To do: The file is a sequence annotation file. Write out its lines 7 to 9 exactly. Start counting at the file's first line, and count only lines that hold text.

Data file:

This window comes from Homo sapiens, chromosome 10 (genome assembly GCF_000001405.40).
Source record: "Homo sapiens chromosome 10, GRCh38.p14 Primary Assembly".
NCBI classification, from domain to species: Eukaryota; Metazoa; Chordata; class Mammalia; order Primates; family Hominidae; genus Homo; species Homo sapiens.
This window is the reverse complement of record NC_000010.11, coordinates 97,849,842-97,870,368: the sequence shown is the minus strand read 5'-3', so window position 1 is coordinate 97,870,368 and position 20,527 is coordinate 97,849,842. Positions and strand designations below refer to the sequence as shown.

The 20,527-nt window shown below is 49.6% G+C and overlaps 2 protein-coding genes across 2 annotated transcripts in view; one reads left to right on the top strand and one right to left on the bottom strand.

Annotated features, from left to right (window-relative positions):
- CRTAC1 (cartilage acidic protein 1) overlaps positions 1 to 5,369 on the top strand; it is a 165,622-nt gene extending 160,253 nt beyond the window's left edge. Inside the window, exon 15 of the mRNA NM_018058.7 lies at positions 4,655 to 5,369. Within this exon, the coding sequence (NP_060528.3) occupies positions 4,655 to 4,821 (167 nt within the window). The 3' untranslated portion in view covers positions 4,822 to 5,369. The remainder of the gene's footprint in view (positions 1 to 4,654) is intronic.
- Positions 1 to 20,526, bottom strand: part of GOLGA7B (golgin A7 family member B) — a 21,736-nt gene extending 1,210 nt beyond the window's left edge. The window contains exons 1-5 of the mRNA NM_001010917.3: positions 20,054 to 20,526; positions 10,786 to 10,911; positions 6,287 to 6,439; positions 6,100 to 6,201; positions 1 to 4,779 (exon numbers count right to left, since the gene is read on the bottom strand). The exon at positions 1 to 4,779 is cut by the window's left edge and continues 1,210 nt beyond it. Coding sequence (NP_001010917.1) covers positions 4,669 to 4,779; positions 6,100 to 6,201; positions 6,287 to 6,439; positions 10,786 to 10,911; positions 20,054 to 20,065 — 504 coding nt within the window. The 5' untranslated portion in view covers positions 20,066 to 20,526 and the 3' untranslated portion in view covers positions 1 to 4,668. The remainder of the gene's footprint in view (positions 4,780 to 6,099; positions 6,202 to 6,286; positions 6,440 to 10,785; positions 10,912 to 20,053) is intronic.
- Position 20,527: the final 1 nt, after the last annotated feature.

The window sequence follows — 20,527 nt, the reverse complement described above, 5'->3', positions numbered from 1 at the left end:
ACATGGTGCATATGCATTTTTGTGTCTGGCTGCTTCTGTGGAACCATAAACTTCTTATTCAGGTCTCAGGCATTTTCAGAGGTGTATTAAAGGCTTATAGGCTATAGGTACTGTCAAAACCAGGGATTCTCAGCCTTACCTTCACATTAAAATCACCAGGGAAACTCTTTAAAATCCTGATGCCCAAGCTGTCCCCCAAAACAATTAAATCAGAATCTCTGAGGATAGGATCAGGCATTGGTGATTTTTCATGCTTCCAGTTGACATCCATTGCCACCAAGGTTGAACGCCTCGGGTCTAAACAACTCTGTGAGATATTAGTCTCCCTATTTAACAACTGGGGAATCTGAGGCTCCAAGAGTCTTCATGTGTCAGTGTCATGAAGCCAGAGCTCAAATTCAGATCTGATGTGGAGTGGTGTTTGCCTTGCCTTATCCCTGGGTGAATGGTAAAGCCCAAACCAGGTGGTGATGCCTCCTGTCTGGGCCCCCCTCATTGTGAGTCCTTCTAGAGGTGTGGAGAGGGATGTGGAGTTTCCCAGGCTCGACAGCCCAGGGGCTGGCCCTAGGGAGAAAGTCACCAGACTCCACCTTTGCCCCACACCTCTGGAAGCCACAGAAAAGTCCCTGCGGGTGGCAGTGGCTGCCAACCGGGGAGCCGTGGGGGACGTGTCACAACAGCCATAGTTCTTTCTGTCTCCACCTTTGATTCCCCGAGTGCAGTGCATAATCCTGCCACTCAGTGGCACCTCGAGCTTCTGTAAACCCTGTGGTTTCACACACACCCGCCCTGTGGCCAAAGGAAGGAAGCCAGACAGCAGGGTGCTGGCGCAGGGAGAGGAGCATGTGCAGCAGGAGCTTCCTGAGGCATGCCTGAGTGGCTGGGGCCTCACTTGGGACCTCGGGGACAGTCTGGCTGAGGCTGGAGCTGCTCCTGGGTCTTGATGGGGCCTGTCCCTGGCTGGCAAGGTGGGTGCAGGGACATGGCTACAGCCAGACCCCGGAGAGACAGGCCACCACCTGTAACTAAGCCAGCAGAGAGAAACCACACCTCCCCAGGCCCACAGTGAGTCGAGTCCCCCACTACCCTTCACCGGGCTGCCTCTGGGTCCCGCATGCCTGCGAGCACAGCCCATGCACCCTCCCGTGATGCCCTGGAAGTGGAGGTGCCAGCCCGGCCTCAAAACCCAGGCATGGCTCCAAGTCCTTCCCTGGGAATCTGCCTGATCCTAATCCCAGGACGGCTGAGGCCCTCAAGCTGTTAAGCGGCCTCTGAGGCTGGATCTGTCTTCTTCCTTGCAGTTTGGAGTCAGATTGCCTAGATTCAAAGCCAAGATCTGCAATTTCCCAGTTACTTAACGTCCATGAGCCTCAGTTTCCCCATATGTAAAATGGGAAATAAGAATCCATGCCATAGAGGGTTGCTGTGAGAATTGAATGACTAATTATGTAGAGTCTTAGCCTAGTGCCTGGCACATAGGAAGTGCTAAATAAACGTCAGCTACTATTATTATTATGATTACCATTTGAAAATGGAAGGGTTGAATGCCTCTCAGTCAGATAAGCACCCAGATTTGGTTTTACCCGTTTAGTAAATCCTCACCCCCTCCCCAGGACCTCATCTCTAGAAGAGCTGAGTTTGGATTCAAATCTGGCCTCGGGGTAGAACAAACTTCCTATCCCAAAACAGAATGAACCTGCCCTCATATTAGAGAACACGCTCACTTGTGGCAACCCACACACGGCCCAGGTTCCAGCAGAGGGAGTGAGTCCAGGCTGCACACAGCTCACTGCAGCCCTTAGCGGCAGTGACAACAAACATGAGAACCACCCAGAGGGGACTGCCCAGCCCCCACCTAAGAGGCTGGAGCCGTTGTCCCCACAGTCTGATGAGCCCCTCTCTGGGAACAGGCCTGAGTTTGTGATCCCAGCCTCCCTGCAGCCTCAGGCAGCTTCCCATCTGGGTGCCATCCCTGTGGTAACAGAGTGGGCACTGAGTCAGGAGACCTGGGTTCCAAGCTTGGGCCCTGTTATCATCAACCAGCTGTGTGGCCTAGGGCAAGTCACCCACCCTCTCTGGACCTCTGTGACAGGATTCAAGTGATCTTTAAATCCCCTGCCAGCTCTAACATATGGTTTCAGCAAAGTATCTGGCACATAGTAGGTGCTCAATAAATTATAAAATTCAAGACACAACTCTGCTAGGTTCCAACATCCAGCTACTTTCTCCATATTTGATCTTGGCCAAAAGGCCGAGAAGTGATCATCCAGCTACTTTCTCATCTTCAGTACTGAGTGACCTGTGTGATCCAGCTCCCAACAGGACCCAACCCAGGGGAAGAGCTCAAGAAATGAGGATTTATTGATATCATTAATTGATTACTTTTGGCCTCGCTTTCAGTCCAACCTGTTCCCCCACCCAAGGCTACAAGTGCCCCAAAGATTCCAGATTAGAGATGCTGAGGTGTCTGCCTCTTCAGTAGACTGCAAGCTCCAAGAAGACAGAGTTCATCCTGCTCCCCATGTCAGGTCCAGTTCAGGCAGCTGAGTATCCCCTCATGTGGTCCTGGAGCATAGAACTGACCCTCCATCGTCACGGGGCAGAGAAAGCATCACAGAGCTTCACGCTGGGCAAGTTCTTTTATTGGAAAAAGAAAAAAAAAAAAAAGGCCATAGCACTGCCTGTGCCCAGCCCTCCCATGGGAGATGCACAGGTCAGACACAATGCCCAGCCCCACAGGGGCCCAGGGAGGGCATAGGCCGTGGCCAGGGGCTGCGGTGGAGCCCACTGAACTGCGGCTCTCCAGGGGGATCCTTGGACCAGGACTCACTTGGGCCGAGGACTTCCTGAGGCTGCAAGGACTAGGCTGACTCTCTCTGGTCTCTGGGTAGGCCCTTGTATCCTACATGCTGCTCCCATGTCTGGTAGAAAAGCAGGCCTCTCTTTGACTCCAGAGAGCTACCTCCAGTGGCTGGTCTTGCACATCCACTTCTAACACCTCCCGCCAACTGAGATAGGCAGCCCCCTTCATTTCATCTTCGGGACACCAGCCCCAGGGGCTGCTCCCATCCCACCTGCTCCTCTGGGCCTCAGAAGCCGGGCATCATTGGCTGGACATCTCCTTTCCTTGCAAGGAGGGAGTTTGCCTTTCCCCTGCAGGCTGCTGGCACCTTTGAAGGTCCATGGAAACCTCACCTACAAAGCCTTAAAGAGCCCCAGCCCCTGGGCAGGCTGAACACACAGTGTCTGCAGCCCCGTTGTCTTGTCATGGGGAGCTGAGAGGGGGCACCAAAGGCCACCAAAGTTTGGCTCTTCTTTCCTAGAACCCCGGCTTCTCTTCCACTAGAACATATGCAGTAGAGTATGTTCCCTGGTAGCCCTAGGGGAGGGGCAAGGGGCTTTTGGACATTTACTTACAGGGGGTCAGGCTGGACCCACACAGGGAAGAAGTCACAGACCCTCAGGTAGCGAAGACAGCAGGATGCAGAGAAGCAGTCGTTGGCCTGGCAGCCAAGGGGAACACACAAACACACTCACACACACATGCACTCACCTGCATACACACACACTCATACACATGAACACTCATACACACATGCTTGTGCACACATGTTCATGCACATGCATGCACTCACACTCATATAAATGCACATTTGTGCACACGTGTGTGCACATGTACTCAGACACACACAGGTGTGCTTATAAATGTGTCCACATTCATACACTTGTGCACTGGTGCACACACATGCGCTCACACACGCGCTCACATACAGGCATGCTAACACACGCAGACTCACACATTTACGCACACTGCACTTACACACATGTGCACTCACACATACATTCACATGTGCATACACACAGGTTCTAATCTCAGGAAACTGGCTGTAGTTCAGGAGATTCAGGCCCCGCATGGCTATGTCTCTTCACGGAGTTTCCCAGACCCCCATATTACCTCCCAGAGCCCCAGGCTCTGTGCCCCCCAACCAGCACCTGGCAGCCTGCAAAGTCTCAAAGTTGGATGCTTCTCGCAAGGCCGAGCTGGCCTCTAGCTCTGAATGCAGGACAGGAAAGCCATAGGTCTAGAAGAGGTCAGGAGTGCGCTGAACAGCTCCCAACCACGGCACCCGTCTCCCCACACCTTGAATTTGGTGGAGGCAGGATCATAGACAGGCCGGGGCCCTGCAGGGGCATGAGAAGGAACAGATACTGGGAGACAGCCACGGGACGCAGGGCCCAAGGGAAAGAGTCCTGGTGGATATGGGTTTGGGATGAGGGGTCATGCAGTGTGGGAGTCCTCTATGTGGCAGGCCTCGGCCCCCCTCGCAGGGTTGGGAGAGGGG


- CRTAC1 (cartilage acidic protein 1) overlaps positions 1 to 5,369 on the top strand; it is a 165,622-nt gene extending 160,253 nt beyond the window's left edge. Inside the window, exon 15 of the mRNA NM_018058.7 lies at positions 4,655 to 5,369. Within this exon, the coding sequence (NP_060528.3) occupies positions 4,655 to 4,821 (167 nt within the window). The 3' untranslated portion in view covers positions 4,822 to 5,369. The remainder of the gene's footprint in view (positions 1 to 4,654) is intronic.
- Positions 1 to 20,526, bottom strand: part of GOLGA7B (golgin A7 family member B) — a 21,736-nt gene extending 1,210 nt beyond the window's left edge. The window contains exons 1-5 of the mRNA NM_001010917.3: positions 20,054 to 20,526; positions 10,786 to 10,911; positions 6,287 to 6,439; positions 6,100 to 6,201; positions 1 to 4,779 (exon numbers count right to left, since the gene is read on the bottom strand). The exon at positions 1 to 4,779 is cut by the window's left edge and continues 1,210 nt beyond it. Coding sequence (NP_001010917.1) covers positions 4,669 to 4,779; positions 6,100 to 6,201; positions 6,287 to 6,439; positions 10,786 to 10,911; positions 20,054 to 20,065 — 504 coding nt within the window. The 5' untranslated portion in view covers positions 20,066 to 20,526 and the 3' untranslated portion in view covers positions 1 to 4,668. The remainder of the gene's footprint in view (positions 4,780 to 6,099; positions 6,202 to 6,286; positions 6,440 to 10,785; positions 10,912 to 20,053) is intronic.
- Position 20,527: the final 1 nt, after the last annotated feature.